Wednesday, July 28, 1999
Marcos victims could go
unpaid for yearsThe issue: A court in the Philippines has blocked the compensation of victims of human-rights abuses by the Marcos dictatorship.A Philippine court has blocked the transfer of funds to thousands of victims of human-rights abuses during the Ferdinand Marcos dictatorship. The intent was to protect further efforts to recover millions of dollars stolen by the Marcoses, but the result will be to postpone indefinitely the victims' compensation.
Our view: It's unlikely that a settlement acceptable to the Philippine court that blocked the compensation can be negotiated and approved by the U.S. court that handled the lawsuit.
The $150 million settlement of the class-action lawsuit against the Marcoses was approved last April by a federal district judge in Honolulu.
Now the anti-graft court in Manila has blocked the transfer of funds, on the ground that the settlement could relieve the Marcoses of further responsibility for the crimes -- a finding that appears to misinterpret the language of the settlement.
The decision amounts to second-guessing by a court in one country of a decision made by another court in another country. But only the U.S. court can approve a settlement of this suit, which was filed in the United States.
It's highly unlikely that another settlement, one that would be acceptable to the Philippine court, can be negotiated between the victims and the Marcoses and then approved by the court in Honolulu. There is a real danger that the settlement will be consigned to limbo and the human-rights victims will collect nothing.
The government of President Joseph Estrada and the Marcos family have agreed to set aside $150 million of $590 million in Marcos' Swiss bank accounts to compensate the plaintiffs. The Estrada government hopes to reach a separate agreement with the Marcos family on sharing the remainder of the $590 million.
It has been 13 years since the Marcos regime was overthrown and the dictator and his wife were flown to exile in Hawaii; he died here in 1989. Efforts to recover the wealth stolen by the Marcoses, estimated in billions of dollars, have been going on ever since the 1986 coup, with little success.
A breakthrough came when the Swiss banks agreed to turn over $590 million in Marcos accounts to an escrow account in Manila. But the latest ruling leaves the situation as confused and frustrating as ever.
A spokesman for President Estrada said the government will ask the Philippine court to reconsider its decision. Unless the court reverses itself, the dispute could go unresolved for years, while the victims wait.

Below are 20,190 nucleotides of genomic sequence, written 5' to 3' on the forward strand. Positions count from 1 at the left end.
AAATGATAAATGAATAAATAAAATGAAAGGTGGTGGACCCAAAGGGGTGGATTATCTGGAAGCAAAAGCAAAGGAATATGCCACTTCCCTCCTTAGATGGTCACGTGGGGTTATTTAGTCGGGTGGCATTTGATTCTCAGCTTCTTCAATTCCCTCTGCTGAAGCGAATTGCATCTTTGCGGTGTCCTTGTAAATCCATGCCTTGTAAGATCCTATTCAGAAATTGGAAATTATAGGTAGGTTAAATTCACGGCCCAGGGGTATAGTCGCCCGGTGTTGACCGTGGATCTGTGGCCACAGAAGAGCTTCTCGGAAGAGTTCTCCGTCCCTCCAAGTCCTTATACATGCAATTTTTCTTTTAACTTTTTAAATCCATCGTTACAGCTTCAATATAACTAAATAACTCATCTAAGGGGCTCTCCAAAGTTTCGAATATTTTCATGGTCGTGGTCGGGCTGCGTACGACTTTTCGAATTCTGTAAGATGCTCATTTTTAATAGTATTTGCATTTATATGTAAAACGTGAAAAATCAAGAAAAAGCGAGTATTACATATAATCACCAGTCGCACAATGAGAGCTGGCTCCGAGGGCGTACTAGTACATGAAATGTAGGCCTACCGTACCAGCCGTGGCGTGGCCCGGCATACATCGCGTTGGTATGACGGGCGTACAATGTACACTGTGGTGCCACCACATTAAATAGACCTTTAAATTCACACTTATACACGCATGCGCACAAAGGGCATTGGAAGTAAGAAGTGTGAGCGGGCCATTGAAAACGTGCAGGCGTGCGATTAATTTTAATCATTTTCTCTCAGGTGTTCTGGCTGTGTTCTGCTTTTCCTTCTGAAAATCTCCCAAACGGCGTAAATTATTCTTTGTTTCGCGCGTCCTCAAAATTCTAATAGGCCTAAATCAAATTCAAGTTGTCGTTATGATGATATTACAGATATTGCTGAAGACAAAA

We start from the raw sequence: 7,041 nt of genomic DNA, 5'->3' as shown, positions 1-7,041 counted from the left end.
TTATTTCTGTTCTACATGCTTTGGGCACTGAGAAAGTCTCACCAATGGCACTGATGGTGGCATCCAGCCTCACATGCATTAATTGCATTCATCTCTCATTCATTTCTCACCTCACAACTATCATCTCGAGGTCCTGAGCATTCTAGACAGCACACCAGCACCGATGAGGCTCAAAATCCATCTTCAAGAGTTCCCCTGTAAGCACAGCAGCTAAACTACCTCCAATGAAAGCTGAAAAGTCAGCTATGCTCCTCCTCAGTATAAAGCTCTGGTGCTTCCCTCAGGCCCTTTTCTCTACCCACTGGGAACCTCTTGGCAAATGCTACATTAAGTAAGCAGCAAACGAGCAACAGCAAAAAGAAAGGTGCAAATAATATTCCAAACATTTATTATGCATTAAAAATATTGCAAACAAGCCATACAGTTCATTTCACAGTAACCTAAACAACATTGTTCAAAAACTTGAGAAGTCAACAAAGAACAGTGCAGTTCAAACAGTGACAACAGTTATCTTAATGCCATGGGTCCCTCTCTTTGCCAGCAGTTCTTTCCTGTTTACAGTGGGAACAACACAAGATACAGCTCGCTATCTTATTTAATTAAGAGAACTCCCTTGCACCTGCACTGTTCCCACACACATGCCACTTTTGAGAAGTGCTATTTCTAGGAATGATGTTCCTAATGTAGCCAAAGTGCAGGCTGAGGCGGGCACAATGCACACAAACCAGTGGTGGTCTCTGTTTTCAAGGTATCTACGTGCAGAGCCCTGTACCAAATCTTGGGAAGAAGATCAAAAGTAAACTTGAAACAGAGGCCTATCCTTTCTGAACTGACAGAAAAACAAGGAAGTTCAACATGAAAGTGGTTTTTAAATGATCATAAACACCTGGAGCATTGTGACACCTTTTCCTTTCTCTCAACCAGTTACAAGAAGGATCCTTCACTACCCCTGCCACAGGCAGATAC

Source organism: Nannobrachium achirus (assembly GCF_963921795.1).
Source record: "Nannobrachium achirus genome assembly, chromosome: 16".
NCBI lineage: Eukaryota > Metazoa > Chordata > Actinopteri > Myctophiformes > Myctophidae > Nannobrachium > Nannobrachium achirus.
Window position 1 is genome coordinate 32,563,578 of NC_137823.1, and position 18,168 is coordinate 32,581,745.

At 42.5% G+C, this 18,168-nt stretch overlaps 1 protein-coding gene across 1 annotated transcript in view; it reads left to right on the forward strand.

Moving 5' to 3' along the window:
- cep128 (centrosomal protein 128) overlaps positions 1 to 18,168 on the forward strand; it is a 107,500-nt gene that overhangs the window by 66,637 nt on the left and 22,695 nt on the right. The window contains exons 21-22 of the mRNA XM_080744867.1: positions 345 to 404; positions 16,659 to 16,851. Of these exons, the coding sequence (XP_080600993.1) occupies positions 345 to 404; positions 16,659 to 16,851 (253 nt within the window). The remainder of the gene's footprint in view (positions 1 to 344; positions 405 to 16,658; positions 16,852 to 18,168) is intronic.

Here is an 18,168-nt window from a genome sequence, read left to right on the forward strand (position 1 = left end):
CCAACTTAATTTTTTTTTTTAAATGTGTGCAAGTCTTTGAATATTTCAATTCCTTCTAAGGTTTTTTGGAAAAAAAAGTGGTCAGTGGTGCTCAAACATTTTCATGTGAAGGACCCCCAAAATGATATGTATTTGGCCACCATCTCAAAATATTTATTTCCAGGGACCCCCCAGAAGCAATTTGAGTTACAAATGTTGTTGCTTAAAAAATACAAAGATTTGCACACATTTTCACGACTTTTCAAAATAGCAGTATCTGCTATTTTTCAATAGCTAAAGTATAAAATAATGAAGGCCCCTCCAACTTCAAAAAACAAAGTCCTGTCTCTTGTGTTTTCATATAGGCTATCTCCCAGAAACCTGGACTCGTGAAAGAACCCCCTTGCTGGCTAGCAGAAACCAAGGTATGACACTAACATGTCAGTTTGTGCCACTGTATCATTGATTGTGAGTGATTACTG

Public televisionThe issue: Several public television stations have been exchanging donor lists with political parties and liberal interest groups.THE cause of government funding for public television sustained a major setback with the disclosure that several public TV stations have been exchanging donor lists with the Democratic Party.
Our view: The disclosure should encourage the gradual elimination of government funding for public TV.
The report reignited a debate on Capitol Hill about whether the federal government should cut subsidies for public broadcasting.
Republican supporters of public broadcasting are now saying they aren't sure whether they can get an authorization bill through the House this year. And if there is a bill, it may include mandates for cuts in the federal share -- now 13.5 percent -- of public broadcasting's $2 billion in annual revenues.
The Boston Globe in May reported that Boston public TV station WGBH had swapped its donor list with the Democratic National Committee in exchange for DNC mailing lists. It turned out that the practice had been going on since 1993.
When the Corporation for Public Broadcasting (CPB) investigated further, it found that television stations in major markets, including Washington, D.C., New York and San Francisco had also allowed their donor lists to be used by political parties -- mainly the Democrats -- and liberal interest groups such as Planned Parenthood and Handgun Control Inc. In fewer cases donor lists were turned over to Republican groups.
CPB President Robert Coonrod called the actions "patently stupid" and acknowledged that the damage to public broadcasting's credibility was severe.
Such partisan involvement raises serious questions about the appropriateness of continued government funding -- which has been controversial from the start of public broadcasting.
The controversy has been heightened by the growth of cable television, which has vastly increased programming choices available, including some comparable to those offered on public television.
Government funding has never fit well with the American tradition of press and broadcasting independence. Although probably necessary at first, such funding is increasingly difficult to justify.
PUBLIC stations, including Hawaii's, have been working to reduce their dependence on government funding through membership campaigns, philanthropic grants and solicitation of corporate contributions.
At a House Telecommunications Subcommittee hearing, Rep. Steve Largent, R-Okla., commented that "Big Bird (a character on the "Sesame Street" program for children) is nearly 30 years old, and it's time to leave the federal nest."
If the embarrassing disclosure of list-swapping with political parties and interest groups hastens the process of weaning public television from government subsidy, it will serve a useful purpose.
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John M. Flanagan, Editor & Publisher
David Shapiro, Managing Editor
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A.A. Smyser, Contributing Editor